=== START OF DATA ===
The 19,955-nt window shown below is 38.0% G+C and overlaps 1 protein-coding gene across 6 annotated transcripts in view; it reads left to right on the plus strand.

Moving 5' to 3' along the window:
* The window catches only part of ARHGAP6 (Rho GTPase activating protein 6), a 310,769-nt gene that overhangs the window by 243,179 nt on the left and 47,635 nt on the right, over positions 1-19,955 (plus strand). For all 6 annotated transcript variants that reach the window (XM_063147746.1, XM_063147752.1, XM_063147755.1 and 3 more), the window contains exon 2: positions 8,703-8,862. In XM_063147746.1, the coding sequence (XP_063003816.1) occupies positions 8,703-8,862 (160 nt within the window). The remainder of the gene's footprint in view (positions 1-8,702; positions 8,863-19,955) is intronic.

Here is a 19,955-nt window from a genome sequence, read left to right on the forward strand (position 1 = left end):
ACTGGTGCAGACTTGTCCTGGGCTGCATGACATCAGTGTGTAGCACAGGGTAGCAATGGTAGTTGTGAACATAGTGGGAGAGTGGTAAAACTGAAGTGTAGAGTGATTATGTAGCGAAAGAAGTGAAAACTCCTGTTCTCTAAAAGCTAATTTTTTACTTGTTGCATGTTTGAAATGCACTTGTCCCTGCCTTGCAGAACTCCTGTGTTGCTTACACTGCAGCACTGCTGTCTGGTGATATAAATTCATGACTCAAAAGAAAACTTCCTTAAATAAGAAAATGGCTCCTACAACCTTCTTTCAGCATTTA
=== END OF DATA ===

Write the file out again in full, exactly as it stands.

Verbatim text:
The 19,955-nt window shown below is 38.0% G+C and overlaps 1 protein-coding gene across 6 annotated transcripts in view; it reads left to right on the plus strand.

Moving 5' to 3' along the window:
* The window catches only part of ARHGAP6 (Rho GTPase activating protein 6), a 310,769-nt gene that overhangs the window by 243,179 nt on the left and 47,635 nt on the right, over positions 1-19,955 (plus strand). For all 6 annotated transcript variants that reach the window (XM_063147746.1, XM_063147752.1, XM_063147755.1 and 3 more), the window contains exon 2: positions 8,703-8,862. In XM_063147746.1, the coding sequence (XP_063003816.1) occupies positions 8,703-8,862 (160 nt within the window). The remainder of the gene's footprint in view (positions 1-8,702; positions 8,863-19,955) is intronic.

Here is a 19,955-nt window from a genome sequence, read left to right on the forward strand (position 1 = left end):
ACTGGTGCAGACTTGTCCTGGGCTGCATGACATCAGTGTGTAGCACAGGGTAGCAATGGTAGTTGTGAACATAGTGGGAGAGTGGTAAAACTGAAGTGTAGAGTGATTATGTAGCGAAAGAAGTGAAAACTCCTGTTCTCTAAAAGCTAATTTTTTACTTGTTGCATGTTTGAAATGCACTTGTCCCTGCCTTGCAGAACTCCTGTGTTGCTTACACTGCAGCACTGCTGTCTGGTGATATAAATTCATGACTCAAAAGAAAACTTCCTTAAATAAGAAAATGGCTCCTACAACCTTCTTTCAGCATTTA